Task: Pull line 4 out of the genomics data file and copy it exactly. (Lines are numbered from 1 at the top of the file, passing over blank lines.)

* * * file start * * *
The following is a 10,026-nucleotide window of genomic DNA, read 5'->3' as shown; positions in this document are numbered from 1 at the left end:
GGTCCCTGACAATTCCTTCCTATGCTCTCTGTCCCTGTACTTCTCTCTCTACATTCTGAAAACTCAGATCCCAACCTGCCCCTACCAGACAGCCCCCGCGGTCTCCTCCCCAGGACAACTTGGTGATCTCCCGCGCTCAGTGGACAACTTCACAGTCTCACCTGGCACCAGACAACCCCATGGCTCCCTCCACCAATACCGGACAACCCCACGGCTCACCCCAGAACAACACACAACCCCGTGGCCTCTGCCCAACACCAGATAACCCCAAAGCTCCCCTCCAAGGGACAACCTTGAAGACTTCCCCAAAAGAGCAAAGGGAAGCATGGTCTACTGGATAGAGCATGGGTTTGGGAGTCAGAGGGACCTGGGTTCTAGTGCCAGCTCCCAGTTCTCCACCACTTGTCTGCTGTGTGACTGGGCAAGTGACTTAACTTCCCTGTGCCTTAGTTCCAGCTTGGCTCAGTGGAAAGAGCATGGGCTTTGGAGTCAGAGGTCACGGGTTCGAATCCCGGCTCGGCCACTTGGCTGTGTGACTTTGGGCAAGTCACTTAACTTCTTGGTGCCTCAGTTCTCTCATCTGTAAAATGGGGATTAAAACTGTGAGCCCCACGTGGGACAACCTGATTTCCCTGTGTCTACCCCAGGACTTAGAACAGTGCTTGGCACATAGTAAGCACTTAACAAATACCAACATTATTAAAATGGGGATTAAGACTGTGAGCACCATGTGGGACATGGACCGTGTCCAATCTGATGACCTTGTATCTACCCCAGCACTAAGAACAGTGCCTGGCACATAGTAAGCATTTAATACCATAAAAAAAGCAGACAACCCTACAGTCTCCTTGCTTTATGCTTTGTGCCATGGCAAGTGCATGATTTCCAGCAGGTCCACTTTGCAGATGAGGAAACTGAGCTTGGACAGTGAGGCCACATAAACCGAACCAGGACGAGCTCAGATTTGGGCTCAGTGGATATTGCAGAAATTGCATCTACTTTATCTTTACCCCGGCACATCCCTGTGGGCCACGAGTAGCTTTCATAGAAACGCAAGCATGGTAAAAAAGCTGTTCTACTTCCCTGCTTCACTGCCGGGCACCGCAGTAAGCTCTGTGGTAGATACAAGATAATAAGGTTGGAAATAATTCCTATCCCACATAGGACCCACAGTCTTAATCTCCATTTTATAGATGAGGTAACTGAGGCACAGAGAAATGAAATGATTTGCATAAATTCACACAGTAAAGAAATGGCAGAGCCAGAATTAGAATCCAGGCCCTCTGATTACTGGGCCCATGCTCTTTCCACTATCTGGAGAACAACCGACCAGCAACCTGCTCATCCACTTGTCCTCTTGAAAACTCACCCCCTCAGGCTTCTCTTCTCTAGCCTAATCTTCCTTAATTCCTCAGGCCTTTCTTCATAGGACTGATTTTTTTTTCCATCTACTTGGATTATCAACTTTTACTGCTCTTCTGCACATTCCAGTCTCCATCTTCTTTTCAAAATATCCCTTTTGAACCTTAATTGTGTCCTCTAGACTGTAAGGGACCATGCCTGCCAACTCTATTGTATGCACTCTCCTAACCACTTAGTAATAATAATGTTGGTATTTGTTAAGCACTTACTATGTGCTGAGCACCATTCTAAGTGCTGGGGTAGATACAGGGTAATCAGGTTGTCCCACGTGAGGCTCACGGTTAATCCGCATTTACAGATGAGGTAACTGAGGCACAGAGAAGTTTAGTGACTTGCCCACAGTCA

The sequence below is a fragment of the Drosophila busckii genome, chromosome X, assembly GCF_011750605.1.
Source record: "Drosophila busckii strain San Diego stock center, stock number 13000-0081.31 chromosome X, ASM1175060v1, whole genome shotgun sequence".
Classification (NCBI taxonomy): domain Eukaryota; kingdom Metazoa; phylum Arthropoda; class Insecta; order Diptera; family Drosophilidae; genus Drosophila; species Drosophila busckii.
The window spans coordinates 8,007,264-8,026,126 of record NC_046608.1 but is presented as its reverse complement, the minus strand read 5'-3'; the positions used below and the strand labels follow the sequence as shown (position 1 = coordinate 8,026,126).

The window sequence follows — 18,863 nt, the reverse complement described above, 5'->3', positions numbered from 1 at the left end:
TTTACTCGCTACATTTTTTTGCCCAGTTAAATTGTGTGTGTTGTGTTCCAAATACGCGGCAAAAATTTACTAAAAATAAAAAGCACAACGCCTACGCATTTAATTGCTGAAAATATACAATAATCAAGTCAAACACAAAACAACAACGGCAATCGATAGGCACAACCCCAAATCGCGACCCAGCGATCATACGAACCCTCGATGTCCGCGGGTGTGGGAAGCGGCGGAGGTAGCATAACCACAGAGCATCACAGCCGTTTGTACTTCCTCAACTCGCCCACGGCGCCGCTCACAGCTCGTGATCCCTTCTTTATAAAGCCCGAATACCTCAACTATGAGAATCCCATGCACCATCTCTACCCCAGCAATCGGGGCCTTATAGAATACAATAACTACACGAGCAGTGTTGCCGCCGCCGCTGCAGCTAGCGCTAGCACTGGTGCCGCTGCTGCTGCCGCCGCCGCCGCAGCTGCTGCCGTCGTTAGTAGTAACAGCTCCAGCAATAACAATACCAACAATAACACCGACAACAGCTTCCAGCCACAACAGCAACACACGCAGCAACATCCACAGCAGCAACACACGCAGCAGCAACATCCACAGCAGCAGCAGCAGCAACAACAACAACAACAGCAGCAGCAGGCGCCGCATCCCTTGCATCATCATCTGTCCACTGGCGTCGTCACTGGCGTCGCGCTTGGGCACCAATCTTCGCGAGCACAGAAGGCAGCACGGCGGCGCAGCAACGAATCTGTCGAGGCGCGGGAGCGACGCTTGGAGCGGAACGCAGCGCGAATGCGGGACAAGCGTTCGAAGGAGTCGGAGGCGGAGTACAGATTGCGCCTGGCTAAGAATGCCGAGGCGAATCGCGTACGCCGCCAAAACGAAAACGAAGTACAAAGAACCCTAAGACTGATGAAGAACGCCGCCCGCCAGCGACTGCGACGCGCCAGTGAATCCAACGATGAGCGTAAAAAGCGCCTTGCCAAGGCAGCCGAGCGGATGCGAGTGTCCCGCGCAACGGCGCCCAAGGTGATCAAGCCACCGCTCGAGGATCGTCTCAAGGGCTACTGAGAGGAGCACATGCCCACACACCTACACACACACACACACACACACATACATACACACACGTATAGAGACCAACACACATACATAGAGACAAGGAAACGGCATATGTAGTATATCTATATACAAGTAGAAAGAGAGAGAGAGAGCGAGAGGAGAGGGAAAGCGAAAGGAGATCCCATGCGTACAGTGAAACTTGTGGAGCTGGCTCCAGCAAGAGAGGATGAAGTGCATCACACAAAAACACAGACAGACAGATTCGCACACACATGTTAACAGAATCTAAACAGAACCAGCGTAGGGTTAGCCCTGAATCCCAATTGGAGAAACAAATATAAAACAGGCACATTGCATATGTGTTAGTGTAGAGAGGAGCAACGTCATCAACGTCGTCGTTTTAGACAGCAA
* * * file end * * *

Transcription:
Source record: "Drosophila busckii strain San Diego stock center, stock number 13000-0081.31 chromosome X, ASM1175060v1, whole genome shotgun sequence".